When Frank P. Kolbe bicycled across America in 1923, he rode a 50-pound, one-speed Arrow with balloon tires and coaster brakes that would lock the wheels so he had to walk down the steep, gravel mountain roads in western Pennsylvania.
When his daughter and two of her grown children set out to retrace Kolbe's Atlantic-to-Pacific route this year, they were better equipped, and most roads were smoother.
But Marylou Conna of Westboro, son David Conna of Weston and daughter Sheri Conna of Amherst had many experiences similar to Kolbe's: friendly country fairs, brutal headwinds in Wyoming, searing desert heat and the kindness of strangers.
Sheri, 22, was felled by the heat near Las Vegas after biking 3,482 miles, but David, 32, biked the entire 3,650 miles from Weston to Los Angeles. Their mother, who is 61, rode 375 miles from Westboro to her father's home in Doylestown, Pa., but worried her pace was holding the others back and drove the rest of the way.
Kolbe's son had put together a 60-page booklet a few years ago based on Kolbe's dispatches to his hometown newspaper during his two-month trip, and the tale inspired the Connas' "re-enactment."
Kolbe was 20 when he set out with $8 in his pocket to cross the continent. He sold postcards at fairs and did odd jobs along the way, and he sent home $85 profit. He reached Chicago just in time to watch President Warren G. Harding's funeral train on its way to the capital.
Sick to his stomach and exhausted as he approached the Indiana border, he turned down a motorist's offer of a ride, writing in his journal about resisting "the lure of those pale tempsters who wear the false face of prudent counselors whispering in my ear to quit."
His grandson inherited that determination. When his mother got in the car, he wouldn't let her carry his panniers. "It bothered me to change it to a 'supported' trip," said Conna, an energy conservation consultant with Intelligen in Hopkinton. "If I gave her the bags, that's cheating."
Biking America east to west is the hard way, because the prevailing winds go in the other direction. Also, Conna said, "The Appalachians are a lot harder than the Rockies."
A few of the memorable people the Connas met were Tom Snyder, the bicycle comedian who pedals from gig to gig and has had no permanent home other than his bike since 1987; an unemployed coal miner in Ohio who let the travelers camp on his land and pick strawberries from his garden; and a cyclist they met at a fair in Utah who has no hands, just hooks.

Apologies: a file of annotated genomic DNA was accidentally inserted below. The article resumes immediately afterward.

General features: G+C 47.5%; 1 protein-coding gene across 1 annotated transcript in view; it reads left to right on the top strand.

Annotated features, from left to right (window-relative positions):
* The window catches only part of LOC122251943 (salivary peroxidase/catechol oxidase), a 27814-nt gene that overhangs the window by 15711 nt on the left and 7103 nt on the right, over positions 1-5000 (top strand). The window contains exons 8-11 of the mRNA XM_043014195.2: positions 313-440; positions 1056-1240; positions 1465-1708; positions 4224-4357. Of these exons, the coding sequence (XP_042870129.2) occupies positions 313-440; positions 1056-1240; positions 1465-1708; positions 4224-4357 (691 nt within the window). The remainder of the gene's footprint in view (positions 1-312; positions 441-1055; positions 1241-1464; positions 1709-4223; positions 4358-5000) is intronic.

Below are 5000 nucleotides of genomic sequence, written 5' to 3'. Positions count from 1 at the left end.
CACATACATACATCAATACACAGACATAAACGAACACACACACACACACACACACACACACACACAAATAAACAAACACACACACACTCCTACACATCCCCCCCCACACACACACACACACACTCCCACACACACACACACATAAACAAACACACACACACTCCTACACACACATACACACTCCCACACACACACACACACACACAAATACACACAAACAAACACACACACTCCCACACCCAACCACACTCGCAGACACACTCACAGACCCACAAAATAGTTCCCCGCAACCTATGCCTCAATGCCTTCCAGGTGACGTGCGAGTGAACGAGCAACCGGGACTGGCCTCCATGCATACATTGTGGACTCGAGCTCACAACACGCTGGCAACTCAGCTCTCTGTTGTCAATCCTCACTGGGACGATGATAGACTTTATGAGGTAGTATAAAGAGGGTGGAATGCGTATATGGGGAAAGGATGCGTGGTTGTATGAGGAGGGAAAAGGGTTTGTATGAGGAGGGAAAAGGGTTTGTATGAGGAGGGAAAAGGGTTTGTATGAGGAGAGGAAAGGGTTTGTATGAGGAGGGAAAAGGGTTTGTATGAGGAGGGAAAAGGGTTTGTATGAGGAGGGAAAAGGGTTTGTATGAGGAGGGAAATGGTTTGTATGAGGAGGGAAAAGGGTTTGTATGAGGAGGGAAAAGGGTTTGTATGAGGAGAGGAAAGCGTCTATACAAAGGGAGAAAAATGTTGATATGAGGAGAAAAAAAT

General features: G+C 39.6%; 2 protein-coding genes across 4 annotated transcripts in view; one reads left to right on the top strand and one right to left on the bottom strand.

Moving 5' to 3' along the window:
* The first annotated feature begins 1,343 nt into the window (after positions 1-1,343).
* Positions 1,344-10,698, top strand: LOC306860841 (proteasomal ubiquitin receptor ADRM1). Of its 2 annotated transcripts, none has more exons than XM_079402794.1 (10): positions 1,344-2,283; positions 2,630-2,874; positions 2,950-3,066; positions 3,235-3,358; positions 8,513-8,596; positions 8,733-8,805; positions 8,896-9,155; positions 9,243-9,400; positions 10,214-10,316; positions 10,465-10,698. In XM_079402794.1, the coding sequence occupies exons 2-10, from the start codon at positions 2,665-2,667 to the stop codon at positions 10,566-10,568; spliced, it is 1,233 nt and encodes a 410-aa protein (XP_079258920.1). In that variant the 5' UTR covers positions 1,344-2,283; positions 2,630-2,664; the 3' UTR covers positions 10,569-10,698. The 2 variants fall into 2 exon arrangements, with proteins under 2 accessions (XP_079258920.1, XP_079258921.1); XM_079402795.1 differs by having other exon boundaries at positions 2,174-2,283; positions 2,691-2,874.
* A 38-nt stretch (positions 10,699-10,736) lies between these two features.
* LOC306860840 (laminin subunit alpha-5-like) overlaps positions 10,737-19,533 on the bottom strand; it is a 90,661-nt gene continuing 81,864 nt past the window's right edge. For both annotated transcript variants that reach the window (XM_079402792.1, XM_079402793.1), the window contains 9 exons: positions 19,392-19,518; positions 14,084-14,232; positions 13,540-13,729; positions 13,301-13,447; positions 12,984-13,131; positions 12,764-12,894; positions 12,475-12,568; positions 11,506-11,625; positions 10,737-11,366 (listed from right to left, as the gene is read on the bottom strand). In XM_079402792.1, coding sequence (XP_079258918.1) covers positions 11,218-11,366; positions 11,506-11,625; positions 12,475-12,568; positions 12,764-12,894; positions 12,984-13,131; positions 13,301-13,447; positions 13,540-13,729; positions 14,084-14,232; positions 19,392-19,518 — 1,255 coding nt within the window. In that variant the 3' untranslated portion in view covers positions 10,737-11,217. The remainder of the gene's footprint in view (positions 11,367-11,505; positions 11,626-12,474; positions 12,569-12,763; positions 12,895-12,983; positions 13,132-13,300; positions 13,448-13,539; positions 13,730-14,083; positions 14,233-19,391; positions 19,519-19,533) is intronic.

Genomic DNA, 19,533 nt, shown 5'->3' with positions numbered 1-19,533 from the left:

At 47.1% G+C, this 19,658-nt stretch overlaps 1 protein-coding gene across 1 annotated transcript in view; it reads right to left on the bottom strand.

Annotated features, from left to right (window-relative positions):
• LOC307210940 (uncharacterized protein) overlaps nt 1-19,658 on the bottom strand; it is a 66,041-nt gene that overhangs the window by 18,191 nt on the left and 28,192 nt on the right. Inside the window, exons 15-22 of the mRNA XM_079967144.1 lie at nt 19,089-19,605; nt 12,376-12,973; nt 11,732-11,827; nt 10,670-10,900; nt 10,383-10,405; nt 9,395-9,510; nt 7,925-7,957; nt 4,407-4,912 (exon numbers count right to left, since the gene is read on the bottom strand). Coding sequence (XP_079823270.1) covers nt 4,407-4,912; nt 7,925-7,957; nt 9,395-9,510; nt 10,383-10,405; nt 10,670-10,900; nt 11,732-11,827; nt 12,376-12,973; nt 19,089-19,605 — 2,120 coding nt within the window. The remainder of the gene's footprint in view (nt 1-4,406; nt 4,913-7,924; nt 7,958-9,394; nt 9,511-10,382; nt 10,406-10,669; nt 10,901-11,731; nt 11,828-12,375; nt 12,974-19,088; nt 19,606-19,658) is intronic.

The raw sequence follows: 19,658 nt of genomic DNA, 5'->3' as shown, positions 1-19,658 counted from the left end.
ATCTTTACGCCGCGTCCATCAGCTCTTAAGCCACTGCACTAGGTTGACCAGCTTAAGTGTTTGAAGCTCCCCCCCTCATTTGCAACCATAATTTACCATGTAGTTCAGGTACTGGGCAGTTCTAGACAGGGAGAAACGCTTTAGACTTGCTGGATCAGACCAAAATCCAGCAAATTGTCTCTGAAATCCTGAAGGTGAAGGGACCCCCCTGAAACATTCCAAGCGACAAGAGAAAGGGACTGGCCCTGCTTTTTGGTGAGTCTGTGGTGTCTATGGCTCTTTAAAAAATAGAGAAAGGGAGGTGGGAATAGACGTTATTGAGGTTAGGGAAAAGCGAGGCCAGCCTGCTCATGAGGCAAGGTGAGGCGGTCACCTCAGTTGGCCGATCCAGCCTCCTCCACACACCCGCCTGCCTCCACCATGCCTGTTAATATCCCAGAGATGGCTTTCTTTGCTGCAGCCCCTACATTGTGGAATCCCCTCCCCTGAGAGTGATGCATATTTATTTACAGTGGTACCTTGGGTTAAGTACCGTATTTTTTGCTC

Calls and letters from the Connas during their 64-day journey stirred up fond memories for Kolbe, 91, now blind from the effects of glaucoma and bedridden with arthritis. "He asked if we'd run into some of the same people he'd met on his trip," his daughter said. "I had to remind him, 'Dad, that old prospector in the desert was old when you met him, and that was 71 years ago.' "
Initially, Kolbe thought their trip was crazy, his daughter said, but wouldn't say the same of his own trip. "No, I wasn't crazy. I made money!"
In the end, he and his grandson reached the same conclusion. In
Kolbe's words, "I don't think I would ever make the trip again in the same
manner, but I would never regret the experiences and the sights I'd seen."
GOING THE DISTANCE -- The Adventure Cycling Association (406-721-1776) is the best resource for anyone who wants to bike America, alone or with a group.
Pedal for Power (800-288-BIKE), a fund-raising program of the League of American Bicyclists, runs a 48-day coast-to-coast bike tour, and Tim Kneeland & Associates (800-433-0528) also runs fund-raising cross-country tours. Cycle America (800-245-3263) divides its west-to-east tour into 12 one-week segments, allowing riders to do any or all of them. PAC Tour (414-736-2453), run by champion ultramarathon cyclists, has a 23-day transcontinental trip averaging 123 miles a day.
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